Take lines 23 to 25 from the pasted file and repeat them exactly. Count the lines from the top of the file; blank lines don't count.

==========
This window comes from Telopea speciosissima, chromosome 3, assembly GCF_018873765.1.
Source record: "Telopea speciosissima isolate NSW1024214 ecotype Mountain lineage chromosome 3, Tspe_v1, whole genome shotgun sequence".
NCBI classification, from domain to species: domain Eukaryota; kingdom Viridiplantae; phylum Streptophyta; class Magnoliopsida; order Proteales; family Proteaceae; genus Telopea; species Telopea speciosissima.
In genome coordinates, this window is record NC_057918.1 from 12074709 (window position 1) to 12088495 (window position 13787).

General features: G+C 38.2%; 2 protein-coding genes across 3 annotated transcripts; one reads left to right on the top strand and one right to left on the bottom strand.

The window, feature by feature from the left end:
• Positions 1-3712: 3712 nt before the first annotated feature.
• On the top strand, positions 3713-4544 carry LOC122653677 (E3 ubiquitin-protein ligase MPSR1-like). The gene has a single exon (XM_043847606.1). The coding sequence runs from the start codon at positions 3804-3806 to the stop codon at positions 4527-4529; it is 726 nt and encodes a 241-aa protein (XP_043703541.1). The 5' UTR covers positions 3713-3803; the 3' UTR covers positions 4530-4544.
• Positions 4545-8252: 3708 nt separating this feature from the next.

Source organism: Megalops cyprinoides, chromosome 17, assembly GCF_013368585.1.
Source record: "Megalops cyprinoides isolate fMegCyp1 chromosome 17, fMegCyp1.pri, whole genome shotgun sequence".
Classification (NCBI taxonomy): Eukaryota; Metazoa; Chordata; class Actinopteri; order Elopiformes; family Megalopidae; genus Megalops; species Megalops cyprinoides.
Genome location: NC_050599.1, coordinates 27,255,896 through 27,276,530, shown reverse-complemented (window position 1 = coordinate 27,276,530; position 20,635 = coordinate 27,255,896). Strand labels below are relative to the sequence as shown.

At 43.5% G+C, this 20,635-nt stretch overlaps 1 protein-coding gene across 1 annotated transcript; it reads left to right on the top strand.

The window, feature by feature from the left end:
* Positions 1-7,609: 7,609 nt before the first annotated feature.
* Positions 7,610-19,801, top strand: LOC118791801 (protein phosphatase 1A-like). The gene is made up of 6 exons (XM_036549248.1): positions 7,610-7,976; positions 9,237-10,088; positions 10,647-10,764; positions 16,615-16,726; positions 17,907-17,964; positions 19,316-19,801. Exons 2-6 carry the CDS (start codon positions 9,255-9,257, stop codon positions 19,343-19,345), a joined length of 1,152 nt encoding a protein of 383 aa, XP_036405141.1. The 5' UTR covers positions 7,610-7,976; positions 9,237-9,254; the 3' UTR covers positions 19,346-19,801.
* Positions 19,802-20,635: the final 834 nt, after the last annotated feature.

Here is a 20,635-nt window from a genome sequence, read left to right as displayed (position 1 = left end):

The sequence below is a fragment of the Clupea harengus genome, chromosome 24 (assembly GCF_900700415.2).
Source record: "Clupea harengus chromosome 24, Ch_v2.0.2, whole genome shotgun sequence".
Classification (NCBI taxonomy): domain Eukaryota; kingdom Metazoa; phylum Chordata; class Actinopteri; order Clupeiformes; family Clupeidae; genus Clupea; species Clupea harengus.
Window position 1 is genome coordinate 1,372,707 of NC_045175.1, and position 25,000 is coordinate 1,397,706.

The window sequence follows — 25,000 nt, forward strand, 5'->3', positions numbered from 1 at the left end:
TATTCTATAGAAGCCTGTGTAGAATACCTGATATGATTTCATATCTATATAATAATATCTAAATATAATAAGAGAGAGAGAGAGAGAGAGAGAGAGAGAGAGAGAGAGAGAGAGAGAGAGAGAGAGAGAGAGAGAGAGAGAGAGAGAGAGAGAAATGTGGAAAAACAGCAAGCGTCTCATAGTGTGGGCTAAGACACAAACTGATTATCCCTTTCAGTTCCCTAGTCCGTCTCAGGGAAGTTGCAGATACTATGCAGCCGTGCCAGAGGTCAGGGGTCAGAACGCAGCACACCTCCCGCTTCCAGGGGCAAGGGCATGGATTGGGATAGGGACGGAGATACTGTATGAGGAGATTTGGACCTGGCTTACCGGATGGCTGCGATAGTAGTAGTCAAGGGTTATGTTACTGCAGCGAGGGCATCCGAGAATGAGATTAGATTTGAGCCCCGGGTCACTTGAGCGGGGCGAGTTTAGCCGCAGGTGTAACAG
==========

Window position 1 is genome coordinate 1,372,707 of NC_045175.1, and position 25,000 is coordinate 1,397,706.

The window sequence follows — 25,000 nt, forward strand, 5'->3', positions numbered from 1 at the left end:
TATTCTATAGAAGCCTGTGTAGAATACCTGATATGATTTCATATCTATATAATAATATCTAAATATAATAAGAGAGAGAGAGAGAGAGAGAGAGAGAGAGAGAGAGAGAGAGAGAGAGAGAGAGAGAGAGAGAGAGAGAGAGAGAGAGAGAGAAATGTGGAAAAACAGCAAGCGTCTCATAGTGTGGGCTAAGACACAAACTGATTATCCCTTTCAGTTCCCTAGTCCGTCTCAGGGAAGTTGCAGATACTATGCAGCCGTGCCAGAGGTCAGGGGTCAGAACGCAGCACACCTCCCGCTTCCAGGGGCAAGGGCATGGATTGGGATAGGGACGGAGATACTGTATGAGGAGATTTGGACCTGGCTTACCGGATGGCTGCGATAGTAGTAGTCAAGGGTTATGTTACTGCAGCGAGGGCATCCGAGAATGAGATTAGATTTGAGCCCCGGGTCACTTGAGCGGGGCGAGTTTAGCCGCAGGTGTAACAG